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Thursday, May 23, 2013
The End of Bi-PartisanshipPosted Sunday, April 22, 2012, at 11:23 AM
Partisanship has taken over in our political system over the last twenty years. While most liberals would likely point to the election and re-election of President Reagan and then the election and re-election of President George W. Bush, most conservatives typically point to the election and re-election of President Clinton and (especially) the election of President Obama.
I do not think that it can be as simple as finger pointing at past (or current) presidents.
Some people point at the caustic and sometimes damning talk radio. Again simply blaming talking heads for the partisanship just does not fully answer the question as to what ended bi-partisanship. As long as there has been radio and television there has been someone using time on them to spread their particular view point.
There is a starting point, however, that can be looked at.
On June 1, 1980 Ted Turner premiered CNN to the American populace. It was the first of what become many cable channels that provided 24-hour news coverage. I am not putting the blame on CNN, however. The blame lies with the advent of 24 news hour cycles. There became a rush to be the first one to break a story.
On October 7, 1996 Rupert Murdoch launched the Fox News Channel and the race was on. For the first time channels were competing to put out political stories. Every political story was treated as a breaking news story worthy of Watergate proportions.
The talking heads who had long been relegated to radio stations (whether it be local or national) now had a truly national way to reach the masses. People began to be put into two camps. Instead of what was once a Democrat or a Republican not became a Liberal or a Conservative.
This country has largely been run from the middle of the political spectrum. Through 1960 there had really not been very many truly partisan presidents. The most notorious was Franklin Roosevelt. However, since that time we have had several presidents in their runs for office have affiliated with what is considered the base of their party.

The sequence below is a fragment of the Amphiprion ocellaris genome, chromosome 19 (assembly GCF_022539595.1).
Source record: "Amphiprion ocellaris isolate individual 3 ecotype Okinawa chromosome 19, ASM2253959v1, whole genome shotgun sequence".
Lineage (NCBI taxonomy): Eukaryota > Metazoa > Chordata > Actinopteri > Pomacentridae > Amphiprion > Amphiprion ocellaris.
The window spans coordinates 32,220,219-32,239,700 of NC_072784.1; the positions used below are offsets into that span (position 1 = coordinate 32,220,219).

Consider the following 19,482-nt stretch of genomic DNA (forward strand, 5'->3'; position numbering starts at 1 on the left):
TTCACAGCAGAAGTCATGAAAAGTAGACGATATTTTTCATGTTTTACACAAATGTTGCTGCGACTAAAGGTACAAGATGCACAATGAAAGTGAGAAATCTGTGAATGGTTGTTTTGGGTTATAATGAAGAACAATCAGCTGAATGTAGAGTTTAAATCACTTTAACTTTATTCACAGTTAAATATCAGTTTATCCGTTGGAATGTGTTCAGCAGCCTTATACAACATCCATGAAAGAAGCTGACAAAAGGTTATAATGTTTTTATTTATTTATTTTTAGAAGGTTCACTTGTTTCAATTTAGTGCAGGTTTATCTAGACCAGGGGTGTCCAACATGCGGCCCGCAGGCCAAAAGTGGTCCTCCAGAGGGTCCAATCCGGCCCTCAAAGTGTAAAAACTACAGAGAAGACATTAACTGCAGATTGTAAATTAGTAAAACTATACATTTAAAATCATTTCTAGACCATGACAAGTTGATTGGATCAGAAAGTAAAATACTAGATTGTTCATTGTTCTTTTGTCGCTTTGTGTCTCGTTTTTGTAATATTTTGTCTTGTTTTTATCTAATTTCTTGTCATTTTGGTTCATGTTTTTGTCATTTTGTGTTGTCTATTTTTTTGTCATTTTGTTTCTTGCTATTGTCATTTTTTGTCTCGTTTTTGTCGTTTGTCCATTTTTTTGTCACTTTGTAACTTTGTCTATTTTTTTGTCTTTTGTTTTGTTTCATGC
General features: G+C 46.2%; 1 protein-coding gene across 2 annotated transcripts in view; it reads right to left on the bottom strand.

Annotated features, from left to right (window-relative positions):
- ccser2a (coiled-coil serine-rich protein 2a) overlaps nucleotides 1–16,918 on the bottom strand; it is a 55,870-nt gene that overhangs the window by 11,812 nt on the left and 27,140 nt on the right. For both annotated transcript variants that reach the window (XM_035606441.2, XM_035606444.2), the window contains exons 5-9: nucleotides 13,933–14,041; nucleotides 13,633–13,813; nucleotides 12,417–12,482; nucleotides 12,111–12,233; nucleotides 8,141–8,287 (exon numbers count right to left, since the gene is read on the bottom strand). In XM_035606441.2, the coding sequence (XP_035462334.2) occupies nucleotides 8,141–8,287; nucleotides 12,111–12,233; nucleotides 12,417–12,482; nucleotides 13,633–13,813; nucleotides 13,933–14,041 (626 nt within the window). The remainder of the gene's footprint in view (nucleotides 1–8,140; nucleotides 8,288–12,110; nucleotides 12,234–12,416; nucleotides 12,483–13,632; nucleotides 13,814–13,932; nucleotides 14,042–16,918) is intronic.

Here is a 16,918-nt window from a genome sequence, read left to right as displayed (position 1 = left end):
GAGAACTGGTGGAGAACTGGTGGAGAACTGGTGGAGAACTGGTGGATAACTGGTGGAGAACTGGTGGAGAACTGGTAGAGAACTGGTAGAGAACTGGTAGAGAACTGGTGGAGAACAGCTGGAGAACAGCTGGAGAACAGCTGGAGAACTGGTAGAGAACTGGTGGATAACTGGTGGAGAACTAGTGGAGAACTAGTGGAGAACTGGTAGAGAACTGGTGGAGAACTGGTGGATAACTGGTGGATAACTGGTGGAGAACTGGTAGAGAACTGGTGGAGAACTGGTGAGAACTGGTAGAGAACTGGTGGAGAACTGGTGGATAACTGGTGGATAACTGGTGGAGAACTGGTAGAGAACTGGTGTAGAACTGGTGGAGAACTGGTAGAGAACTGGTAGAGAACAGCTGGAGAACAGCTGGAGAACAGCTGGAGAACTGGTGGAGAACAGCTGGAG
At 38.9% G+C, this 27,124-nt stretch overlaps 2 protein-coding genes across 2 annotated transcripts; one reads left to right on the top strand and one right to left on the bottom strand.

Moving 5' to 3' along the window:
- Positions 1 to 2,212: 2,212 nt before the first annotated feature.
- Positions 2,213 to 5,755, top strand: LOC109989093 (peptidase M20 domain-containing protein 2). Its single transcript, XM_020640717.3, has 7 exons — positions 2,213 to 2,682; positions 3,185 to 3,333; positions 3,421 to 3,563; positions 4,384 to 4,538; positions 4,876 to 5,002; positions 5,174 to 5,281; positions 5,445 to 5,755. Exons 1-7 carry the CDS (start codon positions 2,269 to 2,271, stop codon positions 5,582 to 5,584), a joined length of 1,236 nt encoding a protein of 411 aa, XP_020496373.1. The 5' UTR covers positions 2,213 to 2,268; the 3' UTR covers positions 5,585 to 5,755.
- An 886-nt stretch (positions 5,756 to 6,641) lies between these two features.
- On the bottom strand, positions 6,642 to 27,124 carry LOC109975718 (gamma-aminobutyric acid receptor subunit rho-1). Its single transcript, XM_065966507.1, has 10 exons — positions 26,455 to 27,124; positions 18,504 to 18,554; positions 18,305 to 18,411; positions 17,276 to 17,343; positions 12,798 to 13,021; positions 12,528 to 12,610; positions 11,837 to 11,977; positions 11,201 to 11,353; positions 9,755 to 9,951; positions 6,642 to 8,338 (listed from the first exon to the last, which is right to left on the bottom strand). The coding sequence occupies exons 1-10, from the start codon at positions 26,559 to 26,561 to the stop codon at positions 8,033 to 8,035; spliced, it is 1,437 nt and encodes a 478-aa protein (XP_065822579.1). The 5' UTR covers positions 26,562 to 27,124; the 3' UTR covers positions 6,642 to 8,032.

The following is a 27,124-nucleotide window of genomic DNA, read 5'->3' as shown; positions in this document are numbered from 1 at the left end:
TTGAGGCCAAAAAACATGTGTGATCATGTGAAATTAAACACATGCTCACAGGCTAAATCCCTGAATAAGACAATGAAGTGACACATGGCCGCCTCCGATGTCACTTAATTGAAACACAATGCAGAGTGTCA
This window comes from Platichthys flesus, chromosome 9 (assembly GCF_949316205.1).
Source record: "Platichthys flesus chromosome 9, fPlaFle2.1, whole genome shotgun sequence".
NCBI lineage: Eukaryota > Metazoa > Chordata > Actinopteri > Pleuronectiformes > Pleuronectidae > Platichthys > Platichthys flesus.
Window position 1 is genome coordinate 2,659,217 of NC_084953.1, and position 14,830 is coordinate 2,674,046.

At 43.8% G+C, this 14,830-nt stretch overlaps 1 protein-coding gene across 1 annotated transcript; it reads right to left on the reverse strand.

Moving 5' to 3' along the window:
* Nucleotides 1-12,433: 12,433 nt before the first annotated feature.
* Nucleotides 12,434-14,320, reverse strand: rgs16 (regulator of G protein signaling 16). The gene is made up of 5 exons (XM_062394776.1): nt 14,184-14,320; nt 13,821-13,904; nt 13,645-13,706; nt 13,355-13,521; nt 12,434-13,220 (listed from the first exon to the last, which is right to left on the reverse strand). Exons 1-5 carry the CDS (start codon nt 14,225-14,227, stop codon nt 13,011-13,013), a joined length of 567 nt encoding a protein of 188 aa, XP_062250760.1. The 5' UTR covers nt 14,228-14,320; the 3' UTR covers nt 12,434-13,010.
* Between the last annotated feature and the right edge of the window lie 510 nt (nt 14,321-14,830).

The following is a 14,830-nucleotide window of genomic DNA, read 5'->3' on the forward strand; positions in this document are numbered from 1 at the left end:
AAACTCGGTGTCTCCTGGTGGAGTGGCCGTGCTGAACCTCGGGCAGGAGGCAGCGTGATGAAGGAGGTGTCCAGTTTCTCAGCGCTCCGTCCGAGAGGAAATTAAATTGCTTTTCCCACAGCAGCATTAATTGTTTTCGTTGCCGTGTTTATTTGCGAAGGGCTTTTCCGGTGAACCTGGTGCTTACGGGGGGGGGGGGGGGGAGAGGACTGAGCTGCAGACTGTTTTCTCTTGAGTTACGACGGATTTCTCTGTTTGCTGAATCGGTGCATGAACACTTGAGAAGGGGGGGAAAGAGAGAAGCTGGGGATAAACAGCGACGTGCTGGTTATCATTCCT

After their election they have normally tended to run their office from the middle. George H.W. Bush did so as did Clinton.
President Obama has attempted to run from the middle but most of his policies either end up slightly to the left of the middle (which annoys Republicans) or slightly to the right of the middle (which annoys Democrats).
Many people have called the 2012 a historical election (mostly for partisan political reasons). I agree with them to an extent. Watching Mitt Romney completely change his beliefs (some which he held as late as two years ago) to placate what is considered the base of the Republican Party has been extraordinary. It will be interesting whether he will be able to pull himself back to the middle by the general election or if he will stay as far right as he has portrayed himself to be.
It will definitely be an interesting next couple of months.
Where we have seen the most partisanship in politics in Congress where politicians on both sides have continuously voted against issues that they once supported because it is what their party wanted them to do. It will be interesting to see if in November the electorate choose to stay with the partisans or elect a new group of politicians that will actually work together for the interests of all Americans and not the interests of the party or special interests.
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